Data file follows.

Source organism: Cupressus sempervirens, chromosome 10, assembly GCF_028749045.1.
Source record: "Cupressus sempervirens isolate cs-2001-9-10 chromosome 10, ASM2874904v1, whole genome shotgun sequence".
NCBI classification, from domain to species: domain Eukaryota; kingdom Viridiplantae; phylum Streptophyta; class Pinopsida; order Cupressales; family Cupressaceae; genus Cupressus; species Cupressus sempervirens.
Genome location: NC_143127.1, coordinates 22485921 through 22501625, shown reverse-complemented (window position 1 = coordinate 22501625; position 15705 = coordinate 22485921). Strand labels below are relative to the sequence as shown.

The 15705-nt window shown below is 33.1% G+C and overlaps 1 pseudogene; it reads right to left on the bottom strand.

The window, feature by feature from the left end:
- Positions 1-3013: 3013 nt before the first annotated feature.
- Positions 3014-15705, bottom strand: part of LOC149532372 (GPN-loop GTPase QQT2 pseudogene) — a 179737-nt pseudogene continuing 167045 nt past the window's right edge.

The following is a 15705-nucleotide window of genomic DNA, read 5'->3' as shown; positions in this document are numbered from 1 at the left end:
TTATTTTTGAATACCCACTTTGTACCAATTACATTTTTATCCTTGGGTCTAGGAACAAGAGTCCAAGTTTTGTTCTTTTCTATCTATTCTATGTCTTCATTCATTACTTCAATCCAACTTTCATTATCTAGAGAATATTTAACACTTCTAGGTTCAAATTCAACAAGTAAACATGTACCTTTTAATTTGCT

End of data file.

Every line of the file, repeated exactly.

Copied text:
Source organism: Cupressus sempervirens, chromosome 10, assembly GCF_028749045.1.
Source record: "Cupressus sempervirens isolate cs-2001-9-10 chromosome 10, ASM2874904v1, whole genome shotgun sequence".
NCBI classification, from domain to species: domain Eukaryota; kingdom Viridiplantae; phylum Streptophyta; class Pinopsida; order Cupressales; family Cupressaceae; genus Cupressus; species Cupressus sempervirens.
Genome location: NC_143127.1, coordinates 22485921 through 22501625, shown reverse-complemented (window position 1 = coordinate 22501625; position 15705 = coordinate 22485921). Strand labels below are relative to the sequence as shown.

The 15705-nt window shown below is 33.1% G+C and overlaps 1 pseudogene; it reads right to left on the bottom strand.

The window, feature by feature from the left end:
- Positions 1-3013: 3013 nt before the first annotated feature.
- Positions 3014-15705, bottom strand: part of LOC149532372 (GPN-loop GTPase QQT2 pseudogene) — a 179737-nt pseudogene continuing 167045 nt past the window's right edge.

The following is a 15705-nucleotide window of genomic DNA, read 5'->3' as shown; positions in this document are numbered from 1 at the left end:
TTATTTTTGAATACCCACTTTGTACCAATTACATTTTTATCCTTGGGTCTAGGAACAAGAGTCCAAGTTTTGTTCTTTTCTATCTATTCTATGTCTTCATTCATTACTTCAATCCAACTTTCATTATCTAGAGAATATTTAACACTTCTAGGTTCAAATTCAACAAGTAAACATGTACCTTTTAATTTGCT